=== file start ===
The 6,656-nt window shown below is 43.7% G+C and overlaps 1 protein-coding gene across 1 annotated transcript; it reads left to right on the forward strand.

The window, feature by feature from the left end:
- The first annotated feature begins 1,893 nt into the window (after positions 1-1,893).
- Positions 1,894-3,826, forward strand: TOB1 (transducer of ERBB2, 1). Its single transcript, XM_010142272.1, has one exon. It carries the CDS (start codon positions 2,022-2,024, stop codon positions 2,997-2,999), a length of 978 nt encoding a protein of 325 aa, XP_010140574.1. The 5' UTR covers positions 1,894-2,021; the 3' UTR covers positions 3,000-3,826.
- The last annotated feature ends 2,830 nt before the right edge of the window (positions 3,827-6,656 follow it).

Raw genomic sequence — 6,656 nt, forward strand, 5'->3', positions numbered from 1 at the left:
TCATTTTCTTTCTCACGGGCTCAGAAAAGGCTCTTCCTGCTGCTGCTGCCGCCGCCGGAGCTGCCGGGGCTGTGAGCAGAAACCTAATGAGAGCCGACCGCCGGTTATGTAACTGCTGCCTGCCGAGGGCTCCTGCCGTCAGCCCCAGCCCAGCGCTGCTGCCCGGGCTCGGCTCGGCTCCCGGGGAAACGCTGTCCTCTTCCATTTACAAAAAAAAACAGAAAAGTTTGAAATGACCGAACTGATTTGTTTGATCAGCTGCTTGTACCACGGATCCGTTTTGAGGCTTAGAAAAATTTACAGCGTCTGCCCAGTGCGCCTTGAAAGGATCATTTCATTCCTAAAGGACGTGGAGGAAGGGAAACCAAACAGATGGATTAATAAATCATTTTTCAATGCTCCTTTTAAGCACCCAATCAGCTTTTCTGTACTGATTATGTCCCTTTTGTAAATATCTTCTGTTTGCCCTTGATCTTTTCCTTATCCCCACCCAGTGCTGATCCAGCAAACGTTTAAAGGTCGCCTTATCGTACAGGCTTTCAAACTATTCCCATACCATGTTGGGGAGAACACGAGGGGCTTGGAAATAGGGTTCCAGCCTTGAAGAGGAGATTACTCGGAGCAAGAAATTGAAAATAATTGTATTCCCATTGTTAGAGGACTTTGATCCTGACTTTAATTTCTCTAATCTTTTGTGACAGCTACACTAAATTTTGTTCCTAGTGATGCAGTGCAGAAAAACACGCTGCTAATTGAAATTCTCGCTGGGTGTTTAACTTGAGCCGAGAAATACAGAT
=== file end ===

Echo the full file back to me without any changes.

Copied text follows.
The 6,656-nt window shown below is 43.7% G+C and overlaps 1 protein-coding gene across 1 annotated transcript; it reads left to right on the forward strand.

The window, feature by feature from the left end:
- The first annotated feature begins 1,893 nt into the window (after positions 1-1,893).
- Positions 1,894-3,826, forward strand: TOB1 (transducer of ERBB2, 1). Its single transcript, XM_010142272.1, has one exon. It carries the CDS (start codon positions 2,022-2,024, stop codon positions 2,997-2,999), a length of 978 nt encoding a protein of 325 aa, XP_010140574.1. The 5' UTR covers positions 1,894-2,021; the 3' UTR covers positions 3,000-3,826.
- The last annotated feature ends 2,830 nt before the right edge of the window (positions 3,827-6,656 follow it).

Raw genomic sequence — 6,656 nt, forward strand, 5'->3', positions numbered from 1 at the left:
TCATTTTCTTTCTCACGGGCTCAGAAAAGGCTCTTCCTGCTGCTGCTGCCGCCGCCGGAGCTGCCGGGGCTGTGAGCAGAAACCTAATGAGAGCCGACCGCCGGTTATGTAACTGCTGCCTGCCGAGGGCTCCTGCCGTCAGCCCCAGCCCAGCGCTGCTGCCCGGGCTCGGCTCGGCTCCCGGGGAAACGCTGTCCTCTTCCATTTACAAAAAAAAACAGAAAAGTTTGAAATGACCGAACTGATTTGTTTGATCAGCTGCTTGTACCACGGATCCGTTTTGAGGCTTAGAAAAATTTACAGCGTCTGCCCAGTGCGCCTTGAAAGGATCATTTCATTCCTAAAGGACGTGGAGGAAGGGAAACCAAACAGATGGATTAATAAATCATTTTTCAATGCTCCTTTTAAGCACCCAATCAGCTTTTCTGTACTGATTATGTCCCTTTTGTAAATATCTTCTGTTTGCCCTTGATCTTTTCCTTATCCCCACCCAGTGCTGATCCAGCAAACGTTTAAAGGTCGCCTTATCGTACAGGCTTTCAAACTATTCCCATACCATGTTGGGGAGAACACGAGGGGCTTGGAAATAGGGTTCCAGCCTTGAAGAGGAGATTACTCGGAGCAAGAAATTGAAAATAATTGTATTCCCATTGTTAGAGGACTTTGATCCTGACTTTAATTTCTCTAATCTTTTGTGACAGCTACACTAAATTTTGTTCCTAGTGATGCAGTGCAGAAAAACACGCTGCTAATTGAAATTCTCGCTGGGTGTTTAACTTGAGCCGAGAAATACAGAT